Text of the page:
As someone who talks about and writes about films, particularly horror films, I like to talk about genre. Genre gives us a lens through which to view movies. It becomes a kaleidoscope of history, a new image set against the numerous things that came before.
Every so often, though, genre fails me. A film comes around with no obvious tradition, no parentage and seems, at first, to be an orphan of cinema, bold, fearless, and unique. Such an orphan is Issa López’s Tigers Are Not Afraid.
Written and directed by López, Tigers is the story of children living on the streets of Mexico underneath the looming shadow of a brutal drug war. Even against this bleak backdrop, however, López finds proof of magic. This should come as no surprise, however, for as long as children exist, so, too does magic. Tigers is a tear-streaked letter to the modern world, begging it not to forget either.
It does not escape me that, as I praise a movie about tigers, children, and their struggle to escape the various confining, bleak circumstances, I live in a country that cages children. Mexican children. In a time where the powers that be scream and spit and tweet to distract, Tigers asks that we observe and cherish the humanity, the complexity, and the reality of children.
The film works tirelessly to instill a magical realism to the stories of the children, Estrella, Shine, Tucsi, Pop, and Morro. We are told, right from the beginning, that this is a fairy tale. It is a story of princes who forgot they were princes, who must become tigers to survive. López’s stunning visual style for the film, the way in which so little can mean so much, gives us and the children an arsenal of metaphors to fight our way through these times. The sound design, particularly surrounding the film’s many ghosts, is unrelenting, deafening. The dead and forgotten of Mexico will not be silent; they will have their say. They are also—to this reviewer—real. They are visceral and physical and vindictive. They won’t be dismissed.
The children themselves, particularly Estrella and Shine leap from the screen every second they’re on camera. Paola Lara, the young actress, delivers an unrelenting performance as she crawls through every emotion in her fight to survive. She is playful, fearful, clever, and brave. She is, in the only applicable and highest accolade an actor can achieve, human. So, too, is Juan Ramón López as Shine, the leader of the orphan gang Estrella joins early in the film. His struggle against the various hurts and scars he bears while remaining tough and trustworthy to his gang has all the indicators of an actor with forty years of experience.
Tigers also has the patience to tell its whole story, rather than tell a shallow melodramatic story that fetishizes the violence and trauma of crime-rent Mexico. There are moments that reach out and touch the viewer and force them to feel, to take in the entire reality of these kids and the world they live in. When Shine first tells the story of the Tiger, a bedtime story surrounding a rich man’s house and his escaped pet tiger that now roams the slums of Mexico looking for its next meal, the boys sit in rapture, afraid, as though, for a brief dark moment, there is nothing to fear but the story being told. When Estrella leads the gang to an abandoned mansion and they stumble upon a puddle full of exotic fish, refugees from a nearby fish tank, there is a raw emotional escape in the way they watch them swim, happy in their new home just as they will hopefully be. I’m not embarrassed to say the fish made me cry.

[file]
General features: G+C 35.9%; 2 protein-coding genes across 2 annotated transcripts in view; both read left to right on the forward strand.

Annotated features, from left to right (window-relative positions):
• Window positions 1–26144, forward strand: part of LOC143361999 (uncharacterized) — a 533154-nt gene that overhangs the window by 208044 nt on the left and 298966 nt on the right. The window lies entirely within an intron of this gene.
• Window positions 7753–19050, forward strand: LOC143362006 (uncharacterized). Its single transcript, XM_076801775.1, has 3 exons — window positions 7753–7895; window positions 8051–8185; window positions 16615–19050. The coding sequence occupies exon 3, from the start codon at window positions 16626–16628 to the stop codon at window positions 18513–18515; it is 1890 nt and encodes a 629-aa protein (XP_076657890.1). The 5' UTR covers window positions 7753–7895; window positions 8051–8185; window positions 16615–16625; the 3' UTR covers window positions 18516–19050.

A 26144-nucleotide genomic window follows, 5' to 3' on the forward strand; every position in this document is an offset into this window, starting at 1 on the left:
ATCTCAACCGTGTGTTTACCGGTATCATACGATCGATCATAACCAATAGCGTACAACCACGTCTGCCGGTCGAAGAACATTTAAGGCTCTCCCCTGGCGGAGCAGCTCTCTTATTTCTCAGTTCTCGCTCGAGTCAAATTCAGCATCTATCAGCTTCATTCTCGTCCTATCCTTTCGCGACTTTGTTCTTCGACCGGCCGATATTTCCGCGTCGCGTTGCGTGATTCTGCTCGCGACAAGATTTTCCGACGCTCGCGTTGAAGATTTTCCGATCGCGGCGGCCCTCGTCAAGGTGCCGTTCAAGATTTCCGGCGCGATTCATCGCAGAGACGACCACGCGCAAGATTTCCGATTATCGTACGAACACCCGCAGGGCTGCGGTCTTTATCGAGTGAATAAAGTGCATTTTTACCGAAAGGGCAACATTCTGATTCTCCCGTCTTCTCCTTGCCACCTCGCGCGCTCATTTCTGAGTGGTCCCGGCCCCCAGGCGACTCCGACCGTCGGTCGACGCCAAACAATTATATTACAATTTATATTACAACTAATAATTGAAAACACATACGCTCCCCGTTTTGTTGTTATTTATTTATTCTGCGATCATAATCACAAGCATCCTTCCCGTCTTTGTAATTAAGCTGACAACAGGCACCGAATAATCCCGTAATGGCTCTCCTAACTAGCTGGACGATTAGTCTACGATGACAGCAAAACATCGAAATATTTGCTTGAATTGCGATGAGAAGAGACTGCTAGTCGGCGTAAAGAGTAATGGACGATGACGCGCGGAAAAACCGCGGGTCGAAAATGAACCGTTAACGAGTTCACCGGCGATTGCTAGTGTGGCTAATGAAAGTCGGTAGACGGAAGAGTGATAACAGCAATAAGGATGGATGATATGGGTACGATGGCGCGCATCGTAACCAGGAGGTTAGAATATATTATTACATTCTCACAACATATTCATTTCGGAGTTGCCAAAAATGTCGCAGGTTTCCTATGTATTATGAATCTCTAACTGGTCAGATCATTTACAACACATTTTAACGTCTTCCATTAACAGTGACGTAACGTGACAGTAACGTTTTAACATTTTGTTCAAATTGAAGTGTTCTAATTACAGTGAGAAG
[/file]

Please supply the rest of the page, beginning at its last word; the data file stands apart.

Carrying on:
Color, too, plays a large part in López’s film, bursting through the film only in flashes: the bright blue of Estrella’s mother’s house, the orange of Morro’s stuffed tiger and fire. Most of the film lives in a bleak desaturated world, the only vibrancy brought by the children themselves.
That Estrella means star, and that she is granted three wishes at the film’s beginning also intentionally leans on the iconography of fairy tales. These dreams and magicks have their place here too, and give hope to those who refuse to be hopeless. López herself, in this film, seems full of hope and courage, believing both are necessities rather than luxuries. So too here though is blood and death, manifested in the film as a thin red line running throughout the story. There’s a line as long as history connecting us to this violence. We too have a role and a place and a means to end its creeping trajectory.
Beautifully paced across eighty-six lean minutes, Tigers focuses on what matters to López, what should matter to us. The children fight, they friendship, they plot, and they play. Like the ghosts, like the tigers, like the caged children this country would like us to ignore, that this country wishes we would just forget about in the midst of a country gone crazy, they are real.
Tigers plays by no rules of genre because it wants us to focus on its story, on its children, on its eighty-six-minute fairy tale about children in peril that must be brave, must be human, must dream and tell stories. Because of this, Tigers is a horror film, a children’s movie, a coming-of-age tale, a love story, a drama, a comedy, and the best version of them all, all at once. López takes talented, fearless command of each genre to say in no uncertain terms that Mexican stories are all of our stories and we need to act accordingly.
She is telling this story to beat back the silence and indifference that would swallow stories like hers. To watch Tigers Are Not Afraid is to understand that you have a responsibility to these fairy tales and wishes and children. We must see their humanity. We must champion their stories. We must make them come true. It will not be easy. It will be scary at times. But we are not powerless in the face of this apathy. We are princes. We are tigers. And Tigers are not afraid.
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